|Publication number||US7406744 B2|
|Application number||US 11/039,202|
|Publication date||Aug 5, 2008|
|Filing date||Jan 20, 2005|
|Priority date||Jan 20, 2005|
|Also published as||CA2513062A1, CA2513062C, EP1683459A2, EP1683459A3, US20060156504|
|Publication number||039202, 11039202, US 7406744 B2, US 7406744B2, US-B2-7406744, US7406744 B2, US7406744B2|
|Original Assignee||Marc Bruneau|
|Export Citation||BiBTeX, EndNote, RefMan|
|Patent Citations (21), Referenced by (12), Classifications (12), Legal Events (2)|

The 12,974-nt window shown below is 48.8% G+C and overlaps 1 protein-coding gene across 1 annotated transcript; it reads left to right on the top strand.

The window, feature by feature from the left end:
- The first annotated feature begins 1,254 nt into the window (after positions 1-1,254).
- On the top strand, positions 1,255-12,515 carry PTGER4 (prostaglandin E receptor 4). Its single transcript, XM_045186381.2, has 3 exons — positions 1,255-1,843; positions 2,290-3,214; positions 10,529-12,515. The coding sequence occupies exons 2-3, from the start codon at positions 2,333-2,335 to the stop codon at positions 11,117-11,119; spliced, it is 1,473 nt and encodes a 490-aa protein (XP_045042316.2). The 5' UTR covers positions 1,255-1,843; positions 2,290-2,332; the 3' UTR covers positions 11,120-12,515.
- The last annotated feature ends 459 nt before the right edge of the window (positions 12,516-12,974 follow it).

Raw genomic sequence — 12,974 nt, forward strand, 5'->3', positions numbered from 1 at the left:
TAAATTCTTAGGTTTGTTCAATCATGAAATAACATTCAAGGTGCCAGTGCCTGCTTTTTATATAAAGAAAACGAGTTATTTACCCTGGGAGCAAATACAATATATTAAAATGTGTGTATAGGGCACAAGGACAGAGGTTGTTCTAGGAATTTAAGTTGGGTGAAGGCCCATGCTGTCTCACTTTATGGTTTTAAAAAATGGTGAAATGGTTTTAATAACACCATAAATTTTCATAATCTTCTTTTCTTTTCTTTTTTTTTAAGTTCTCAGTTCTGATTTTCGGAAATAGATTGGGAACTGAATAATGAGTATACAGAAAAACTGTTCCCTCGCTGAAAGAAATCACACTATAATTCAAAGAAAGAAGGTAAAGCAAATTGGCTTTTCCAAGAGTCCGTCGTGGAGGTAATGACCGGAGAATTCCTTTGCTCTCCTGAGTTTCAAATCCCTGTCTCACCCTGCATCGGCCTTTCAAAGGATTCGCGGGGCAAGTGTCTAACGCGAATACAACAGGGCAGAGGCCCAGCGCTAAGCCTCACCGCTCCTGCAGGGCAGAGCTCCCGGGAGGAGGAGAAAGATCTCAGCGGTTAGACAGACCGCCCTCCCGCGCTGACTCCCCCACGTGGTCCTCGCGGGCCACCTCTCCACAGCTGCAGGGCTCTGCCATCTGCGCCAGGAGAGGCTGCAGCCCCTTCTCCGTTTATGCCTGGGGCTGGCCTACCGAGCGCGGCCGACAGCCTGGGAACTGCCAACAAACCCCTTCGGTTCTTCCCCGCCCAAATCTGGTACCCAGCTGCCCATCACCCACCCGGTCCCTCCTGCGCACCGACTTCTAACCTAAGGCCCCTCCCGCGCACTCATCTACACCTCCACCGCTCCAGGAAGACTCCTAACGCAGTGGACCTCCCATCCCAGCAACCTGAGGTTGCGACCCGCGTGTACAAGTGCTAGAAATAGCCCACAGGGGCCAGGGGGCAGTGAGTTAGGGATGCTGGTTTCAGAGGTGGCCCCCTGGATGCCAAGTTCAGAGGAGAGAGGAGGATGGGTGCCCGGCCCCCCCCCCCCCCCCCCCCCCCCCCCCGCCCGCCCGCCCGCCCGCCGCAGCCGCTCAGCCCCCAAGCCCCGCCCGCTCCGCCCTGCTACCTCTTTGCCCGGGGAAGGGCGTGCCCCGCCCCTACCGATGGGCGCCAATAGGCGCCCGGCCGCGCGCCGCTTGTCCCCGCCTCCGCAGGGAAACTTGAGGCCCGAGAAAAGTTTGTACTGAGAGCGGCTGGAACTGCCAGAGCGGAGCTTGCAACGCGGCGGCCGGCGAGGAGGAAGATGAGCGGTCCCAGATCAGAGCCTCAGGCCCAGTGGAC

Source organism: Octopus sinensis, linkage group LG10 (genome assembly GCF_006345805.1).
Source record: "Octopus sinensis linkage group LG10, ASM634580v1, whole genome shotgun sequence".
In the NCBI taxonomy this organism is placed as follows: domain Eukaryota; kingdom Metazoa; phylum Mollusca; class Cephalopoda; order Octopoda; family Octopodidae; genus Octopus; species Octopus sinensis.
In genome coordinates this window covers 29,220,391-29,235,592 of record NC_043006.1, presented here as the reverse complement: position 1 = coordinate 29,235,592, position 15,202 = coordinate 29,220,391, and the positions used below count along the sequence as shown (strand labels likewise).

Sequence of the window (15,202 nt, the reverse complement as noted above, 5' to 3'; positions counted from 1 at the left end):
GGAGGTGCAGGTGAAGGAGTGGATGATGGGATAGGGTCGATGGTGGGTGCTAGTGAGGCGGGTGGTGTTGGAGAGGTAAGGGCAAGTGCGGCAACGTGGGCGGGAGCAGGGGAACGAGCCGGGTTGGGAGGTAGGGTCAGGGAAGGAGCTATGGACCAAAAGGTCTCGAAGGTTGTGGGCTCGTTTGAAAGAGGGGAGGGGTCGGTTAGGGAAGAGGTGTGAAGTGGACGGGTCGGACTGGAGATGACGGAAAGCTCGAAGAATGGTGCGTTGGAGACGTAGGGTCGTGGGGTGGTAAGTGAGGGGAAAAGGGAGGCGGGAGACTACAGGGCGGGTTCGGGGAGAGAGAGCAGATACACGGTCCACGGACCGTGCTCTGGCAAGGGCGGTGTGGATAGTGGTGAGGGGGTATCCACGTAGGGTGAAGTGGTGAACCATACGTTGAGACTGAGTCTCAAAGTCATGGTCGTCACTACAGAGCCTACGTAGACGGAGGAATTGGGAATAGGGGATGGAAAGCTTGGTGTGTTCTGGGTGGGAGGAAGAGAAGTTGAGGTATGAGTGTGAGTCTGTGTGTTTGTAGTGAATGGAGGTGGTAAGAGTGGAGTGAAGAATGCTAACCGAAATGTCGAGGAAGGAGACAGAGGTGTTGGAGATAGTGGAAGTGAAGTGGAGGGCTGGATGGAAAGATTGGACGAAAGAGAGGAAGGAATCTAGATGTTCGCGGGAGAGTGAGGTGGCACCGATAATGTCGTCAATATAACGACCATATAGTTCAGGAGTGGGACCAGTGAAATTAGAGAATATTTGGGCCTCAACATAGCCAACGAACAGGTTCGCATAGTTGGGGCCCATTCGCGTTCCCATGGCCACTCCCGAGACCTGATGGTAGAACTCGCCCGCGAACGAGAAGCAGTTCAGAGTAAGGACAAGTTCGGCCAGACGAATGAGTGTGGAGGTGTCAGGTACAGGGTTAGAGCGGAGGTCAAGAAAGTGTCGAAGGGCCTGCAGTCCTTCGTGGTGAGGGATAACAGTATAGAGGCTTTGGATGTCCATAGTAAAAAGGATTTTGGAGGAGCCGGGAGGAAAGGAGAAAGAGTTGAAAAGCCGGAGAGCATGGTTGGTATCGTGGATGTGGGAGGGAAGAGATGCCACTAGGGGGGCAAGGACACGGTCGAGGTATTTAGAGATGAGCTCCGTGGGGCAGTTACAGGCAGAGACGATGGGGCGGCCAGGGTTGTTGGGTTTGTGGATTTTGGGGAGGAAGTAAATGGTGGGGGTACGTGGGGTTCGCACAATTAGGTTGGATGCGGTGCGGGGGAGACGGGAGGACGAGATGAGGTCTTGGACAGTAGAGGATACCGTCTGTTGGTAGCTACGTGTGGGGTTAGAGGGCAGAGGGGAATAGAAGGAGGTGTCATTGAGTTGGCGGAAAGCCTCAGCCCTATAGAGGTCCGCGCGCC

|External Links: USPTO, USPTO Assignment, Espacenet|
1. Field of the Invention
The subject invention generally pertains to central vacuum systems and more particularly to a motor-cooling airflow path for such a system.
2. Description of Related Art
Typical central vacuum systems comprise a blower or vacuum motor that creates a vacuum within a stationary canister. A network of tubing usually connects the canister to several wall-mounted inlet ports that are installed at various locations throughout a house or building. A flexible hose can connect a portable vacuum tool to any of the inlet ports, so the tool can be used for vacuuming a floor or other surface. The vacuum motor draws dust-laden air in series through the tool, through the hose, through the tubing network and into the canister where the dust collects. The canister can be manually opened to empty it periodically.